Sarah, Cathy, and Courtney rolled in about an hour later, the hostel was completely full and beginning to stack up with other bedless pilgrims. Ellen and I talked about sharing my bunk to free up hers for Courtney and Cathy to share and I could let Sarah use my inflatable sleeping pad. We tried it out, she and I lay there on my bunk. No way. Okay, option two: "Let's just gather all the thick blankets nobody ever uses because they're gross, and pile them on the floor of the michigan house. We could make two beds for Cathy and Courtney, and Sarah can have my sleeping pad. We'll put them upstairs and no one will ever know, and even if they do who cares, this place is obviously loosely run." Done. We crammed three three girls upstairs in our little stone cottage, and Ellen slept in her bunk over the 'garage', which was really a former stable.

More pilgrims continued to pour in, until 10 bed-less people remained into the night. They tore apart cardboard boxes that were in the stable and turned it into one big sleeping mat. When we left the next morning at 7a, bodies in sleeping bags were all over the stable floor like some sketchy homeless shelter.

The walk into Finisterre was great. We climbed gentle hills until we couldn't see anymore land in the distance and the sky blurred into the distant haze of the ocean. It was almost indistinguishable, but we knew it was there. After another 12K or so, we could really see it and it looked fucking amazing. This was how to end a walk, not in some spanish city but where you really can't walk any further. We dropped down the steep hills and descended into the bay of Cee, walking through the town along the water. The sun was hot and the breeze off the water felt cool and smelled like ocean. We climbed another hill, crossing over the ridge and back down to Finisterre. Ellen, Sarah B, and I stopped at one of the sandy beach coves off the main road to dip our feet in the turquoise water. We found Cathy and Courtney at a cafe along the sidewalk to the beach, and they joined us. The water was freezing, too cold for my limited tolerance. Ellen and Sarah de-robed into their underwear and went for it, I stood wading, holding their belongings with one arm and taking photos with the other. Courtney ran in without hesitation like a character in baywatch. Cathy cautiously followed. All four of them fully submerged. They're hardcore.

After they stopped shaking violently and dried off, we continued for another 5K into the main part of Finisterre, winding through the city, and then climbing a steep hill up to our hotel. Ellen and I ordered the special room with bay views for 80 euro a night with breakfast included. It was an amazing deal, the room was great.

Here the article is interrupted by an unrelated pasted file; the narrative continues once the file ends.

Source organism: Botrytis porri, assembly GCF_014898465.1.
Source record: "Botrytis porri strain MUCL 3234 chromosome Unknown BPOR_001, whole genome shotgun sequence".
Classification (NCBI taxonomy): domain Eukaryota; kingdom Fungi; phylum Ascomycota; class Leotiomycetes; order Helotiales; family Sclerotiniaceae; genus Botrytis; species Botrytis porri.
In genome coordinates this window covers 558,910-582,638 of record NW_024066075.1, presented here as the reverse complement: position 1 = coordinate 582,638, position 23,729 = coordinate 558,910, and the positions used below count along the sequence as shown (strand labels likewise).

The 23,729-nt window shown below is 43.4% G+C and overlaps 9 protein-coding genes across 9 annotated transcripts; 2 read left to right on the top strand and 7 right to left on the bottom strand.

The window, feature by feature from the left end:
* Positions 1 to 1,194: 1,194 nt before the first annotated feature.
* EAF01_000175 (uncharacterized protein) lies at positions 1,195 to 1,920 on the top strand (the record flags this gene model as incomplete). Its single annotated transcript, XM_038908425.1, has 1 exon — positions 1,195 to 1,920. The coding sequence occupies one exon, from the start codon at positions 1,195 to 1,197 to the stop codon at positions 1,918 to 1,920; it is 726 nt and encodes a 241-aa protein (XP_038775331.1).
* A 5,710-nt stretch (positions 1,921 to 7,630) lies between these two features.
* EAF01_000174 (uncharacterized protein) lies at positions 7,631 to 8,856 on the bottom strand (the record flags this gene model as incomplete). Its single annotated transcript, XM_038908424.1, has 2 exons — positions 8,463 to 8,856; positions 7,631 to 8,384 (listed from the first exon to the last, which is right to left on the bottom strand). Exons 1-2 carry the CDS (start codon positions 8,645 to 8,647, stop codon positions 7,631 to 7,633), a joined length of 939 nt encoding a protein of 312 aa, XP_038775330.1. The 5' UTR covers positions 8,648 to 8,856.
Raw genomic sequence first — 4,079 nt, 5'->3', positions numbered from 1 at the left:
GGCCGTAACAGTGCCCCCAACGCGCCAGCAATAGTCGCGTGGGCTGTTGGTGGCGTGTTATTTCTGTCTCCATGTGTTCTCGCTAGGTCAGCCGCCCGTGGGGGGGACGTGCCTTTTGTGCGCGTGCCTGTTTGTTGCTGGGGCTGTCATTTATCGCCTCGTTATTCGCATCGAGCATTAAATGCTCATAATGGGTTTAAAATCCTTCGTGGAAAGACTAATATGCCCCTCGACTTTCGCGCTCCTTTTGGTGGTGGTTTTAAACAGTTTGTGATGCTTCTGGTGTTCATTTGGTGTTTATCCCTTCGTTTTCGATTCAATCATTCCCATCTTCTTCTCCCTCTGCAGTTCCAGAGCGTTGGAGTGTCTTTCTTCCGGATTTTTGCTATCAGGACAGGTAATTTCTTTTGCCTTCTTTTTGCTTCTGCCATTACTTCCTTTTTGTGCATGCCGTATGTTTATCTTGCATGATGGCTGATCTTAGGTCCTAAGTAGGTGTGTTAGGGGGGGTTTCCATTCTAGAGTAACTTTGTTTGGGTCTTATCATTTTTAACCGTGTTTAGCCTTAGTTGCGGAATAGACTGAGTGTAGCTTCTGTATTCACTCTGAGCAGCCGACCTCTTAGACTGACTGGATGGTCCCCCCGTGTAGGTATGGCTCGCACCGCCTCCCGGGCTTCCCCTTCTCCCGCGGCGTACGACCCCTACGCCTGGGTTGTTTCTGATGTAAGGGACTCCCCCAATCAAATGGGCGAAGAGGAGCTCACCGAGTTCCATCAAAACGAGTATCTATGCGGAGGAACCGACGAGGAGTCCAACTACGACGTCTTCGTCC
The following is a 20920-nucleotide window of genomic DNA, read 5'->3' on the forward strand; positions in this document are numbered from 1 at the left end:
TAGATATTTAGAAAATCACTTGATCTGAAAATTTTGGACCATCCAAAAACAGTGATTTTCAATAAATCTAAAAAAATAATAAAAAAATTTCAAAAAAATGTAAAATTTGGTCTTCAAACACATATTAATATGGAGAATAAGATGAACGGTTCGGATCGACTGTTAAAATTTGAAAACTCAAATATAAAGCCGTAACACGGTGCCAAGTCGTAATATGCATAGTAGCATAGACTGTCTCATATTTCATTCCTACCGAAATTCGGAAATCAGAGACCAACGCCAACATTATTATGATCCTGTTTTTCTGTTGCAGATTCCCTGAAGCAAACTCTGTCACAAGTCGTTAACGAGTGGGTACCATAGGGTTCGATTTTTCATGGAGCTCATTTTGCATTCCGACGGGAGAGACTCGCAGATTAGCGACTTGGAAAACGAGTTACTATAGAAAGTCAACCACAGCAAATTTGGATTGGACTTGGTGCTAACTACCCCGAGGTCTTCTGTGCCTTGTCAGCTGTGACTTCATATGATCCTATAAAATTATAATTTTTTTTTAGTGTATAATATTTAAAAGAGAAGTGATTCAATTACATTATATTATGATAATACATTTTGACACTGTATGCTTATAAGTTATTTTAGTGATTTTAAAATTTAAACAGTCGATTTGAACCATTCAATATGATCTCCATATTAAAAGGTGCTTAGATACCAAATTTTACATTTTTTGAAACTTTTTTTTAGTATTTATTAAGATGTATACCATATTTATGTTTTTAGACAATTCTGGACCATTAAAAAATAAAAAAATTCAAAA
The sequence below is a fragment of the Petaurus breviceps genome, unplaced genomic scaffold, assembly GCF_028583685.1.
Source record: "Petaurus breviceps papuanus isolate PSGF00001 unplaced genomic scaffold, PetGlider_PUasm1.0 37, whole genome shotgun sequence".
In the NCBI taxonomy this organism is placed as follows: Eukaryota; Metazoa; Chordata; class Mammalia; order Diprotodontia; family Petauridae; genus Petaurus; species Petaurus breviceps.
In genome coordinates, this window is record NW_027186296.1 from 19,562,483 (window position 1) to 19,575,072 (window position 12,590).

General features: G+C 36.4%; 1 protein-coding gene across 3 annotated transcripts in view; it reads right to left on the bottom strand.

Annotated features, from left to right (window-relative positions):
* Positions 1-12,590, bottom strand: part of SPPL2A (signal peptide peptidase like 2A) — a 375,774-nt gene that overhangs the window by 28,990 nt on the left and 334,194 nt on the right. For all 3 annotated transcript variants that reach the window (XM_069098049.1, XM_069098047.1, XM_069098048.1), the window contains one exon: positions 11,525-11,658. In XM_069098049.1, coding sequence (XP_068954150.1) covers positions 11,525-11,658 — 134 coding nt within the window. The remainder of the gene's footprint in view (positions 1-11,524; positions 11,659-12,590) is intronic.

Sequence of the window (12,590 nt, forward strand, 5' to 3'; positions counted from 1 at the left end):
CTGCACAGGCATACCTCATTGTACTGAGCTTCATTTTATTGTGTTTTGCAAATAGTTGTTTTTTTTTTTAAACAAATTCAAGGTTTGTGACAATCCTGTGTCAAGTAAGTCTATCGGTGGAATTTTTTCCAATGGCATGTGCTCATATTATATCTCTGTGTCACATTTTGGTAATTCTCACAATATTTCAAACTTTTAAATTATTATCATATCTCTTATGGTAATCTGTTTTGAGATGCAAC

That evening we bought a bottle of wine and walked to the lighthouse on the tip of Finisterre, and watched the sunset on the longest day of the year. Ellen and I found a rock on the steep grassy hillside to perch on. Other pilgrims were scattered throughout the steep cliff on little perches of their own, drinking wine and staring off into the orange glow of the sun. I could hear the french man and playing his wooden recorder a hundred yards away. Everyone was there.

We walked back into town and headed towards the large stretch of beach on the bay. We were in search of the giant solstice party we heard so much about. We had been looking forward to a crazy party of spanish hippies and new agey pilgrims, but the beach was silent. It was just a rumor. We passed other pilgrims under the dim glow of the streetlights, "Hey do you know where the solstice party is?" I asked. "We're looking for it too." We later learned that June 23rd is considered the real spanish solstice, or at least a crazy and mystical day. Legend has it that the virgin mary appeared floating in a stone boat (a popular vessel with the romans) from Finisterre up the coast to Muxia, which is another pilgrimage route of only 30K. Ellen and I settled for a sidewalk party with three other pilgrims who offered us a bottle of wine. There was a guy from Australia, a girl from Sweeden, and a young Spainard who couldn't speak any english. We sat on the ground with the dark bay to our backs talking about what pilgrims know best, the pilgrimage.